Banker, singer, social activist, and Maharashtra CM’s wife Amruta Fadnavis is spearheading a talent hunt for underprivileged children

Mitti Ke Sitare, Amruta Fadnavis’ brainchild, is India’s first musical reality show for underprivileged children aged between seven and 15; 18 children will participate in the finale to be held in Mumbai on June 22.

Banker, singer, social activist, and Maharashtra CM’s wife Amruta Fadnavis is spearheading a talent hunt for underprivileged children

Thursday June 20, 2019,

5 min Read

Amruta Fadnavis

Amruta Fadnavis with the talented children

Talent hunts are a dime a dozen across India, but this one’s special: it aims to scout for underprivileged children with musical flair and ability.

The brainchild of Amruta Fadnavis, banker, singer, social activist, and the wife of the Maharashtra Chief Minister, Mitti Ke Sitare is India’s first musical reality show for underprivileged children aged between seven and 15 years. The show is spearheaded by Divyaj Foundation, in association with Mpower.

The talent hunt had three rounds of auditions, which involved scouting for the best from a massive pool of 1.2 lakh children shortlisted from 1187 Municipal Corporation of Greater Mumbai (MCGM) and slum schools in Mumbai. In round one, 6,000 students were identified to participate and upload their recorded audios/entries on servers provided to these respective schools. As many as 527 students were selected for the second round; of these, 54 students were selected by a board of evaluators appointed by Divyaj Foundation. These students were further evaluated in round three and subsequently 18 finest performers were selected to perform at the grand finale.

The grand finale of the talent hunt will be held on June 22 at The Dome, NSCI Worli. It will be judged by renowned people from the musical fraternity, and talented children are likely to be offered many opportunities to perform and be part of events after the event.

Speaking to HerStory on the initiative, Amruta Fadnavis, a trained singer herself, says,

Mitti Ke Sitare is not just a talent hunt but a vision to impart musical training to underprivileged children who have the talent and inclination towards music. They have the talent, but not the direction and sadly, live a hand-to-mouth existence. Their talent fades away because it is not nurtured. We aim to do that.”

Confidence to face the world

Mitti Ke Sitare has on-boarded a number of professionals for this event, including musician Shankar Mahadevan and his Shankar Mahadevan Academy for vocal training, Mickey Mehta for holistic fitness training, and Mpower for mental health training.

The show focuses on the holistic development of each child’s talent. As Amruta explains, “To sing is not just to use your vocal chords or attempt a particular genre; it’s also about developing confidence to face the world. We teach the children meditation, help them to be physically fit, concentrate well – all these will help make them great performers. We have been training them for five months now and hope to see some rock stars at the finale.”

While the response to the talent hunt has been overwhelming, Amruta and the team also faced some scepticism from parents.

“There are parents who still rely on their children to work and bring home money; they were not happy with their children being away for a competition. But again, we also have stories like the one of a little girl with a single mother who was struggling to make ends meet, but very happy about her daughter being given such a huge opportunity,” she says.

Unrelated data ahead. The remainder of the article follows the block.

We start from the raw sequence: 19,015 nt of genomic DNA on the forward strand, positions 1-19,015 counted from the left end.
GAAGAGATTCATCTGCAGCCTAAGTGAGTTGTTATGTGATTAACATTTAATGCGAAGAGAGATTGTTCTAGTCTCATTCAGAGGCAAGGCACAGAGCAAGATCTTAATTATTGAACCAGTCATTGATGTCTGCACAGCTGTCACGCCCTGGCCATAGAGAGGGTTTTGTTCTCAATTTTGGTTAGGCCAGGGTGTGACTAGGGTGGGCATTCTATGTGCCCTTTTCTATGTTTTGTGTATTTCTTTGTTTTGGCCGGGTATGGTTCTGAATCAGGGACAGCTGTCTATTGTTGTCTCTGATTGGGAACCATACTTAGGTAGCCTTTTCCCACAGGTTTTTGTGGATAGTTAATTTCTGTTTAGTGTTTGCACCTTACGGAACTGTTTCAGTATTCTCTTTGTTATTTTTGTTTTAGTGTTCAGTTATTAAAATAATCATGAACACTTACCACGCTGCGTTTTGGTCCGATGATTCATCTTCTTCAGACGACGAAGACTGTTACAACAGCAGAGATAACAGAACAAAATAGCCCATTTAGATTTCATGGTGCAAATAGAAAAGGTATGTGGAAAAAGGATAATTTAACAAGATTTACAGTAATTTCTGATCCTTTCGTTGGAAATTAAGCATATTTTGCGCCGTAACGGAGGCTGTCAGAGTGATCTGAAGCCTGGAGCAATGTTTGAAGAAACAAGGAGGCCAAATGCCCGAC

Being the change

Amruta also throws light on the activities of the Divyaj Foundation, which she is an adviser to.

“Though I have not started the Foundation, it is in line with my vision for social change. I support a lot of foundations in their social endeavours and Divyaj is one of them. It supports my visions for a better tomorrow and implements them. Mitti Ke Sitare is one of them,” she says.

Other social initiatives that Amruta is a part of include village development and tackling the issue of malnutrition in Palghar area. She is bringing together CSR agents and NGOs to tackle this issue.

Women’s empowerment is also high on her list. “We have been facilitating the rehabilitation of acid attack survivors by providing them jobs and also helping them start out on their own. Our aim is to rebuild their confidence. We have had the support of celebrities like Sonali Bendre and Vivek Oberoi for this,” Amruta adds.

Striking that balance

Amruta is Vice-President, Corporate Head with Axis Bank; a passionate singer, a social activist, and also helps her husband Chief Minister Devendra Fadnavis in his many initiatives. How does she manage these diverse roles?

“I think we must look up to our mothers to understand how to manage work and life. They are the best multi-taskers,” she says. “And, let’s not forget the common woman of Mumbai, who wakes up early, does all the work at home, gets on to a crowded local train for work, is busy in office, then gets back home, and does all the chores and looks after her children. She is a true inspiration.”

Amruta believes prioritising work, having a trusted support system, and time management helps her to take charge, every minute, every day.

On women’s rights, Amruta is emphatic that it’s a “collective fight”.

“We should not look at this individually, but as a whole. We have to be equal to men. If you want a place in Parliament or the government, don’t ask for reservations. I believe quotas should exist only for the financially down-trodden. Strong women should work their way up.”

“I am with my husband when it comes to women’s empowerment, through and through. If women need help, I am there, we are there, we will stand by them,” Amruta says.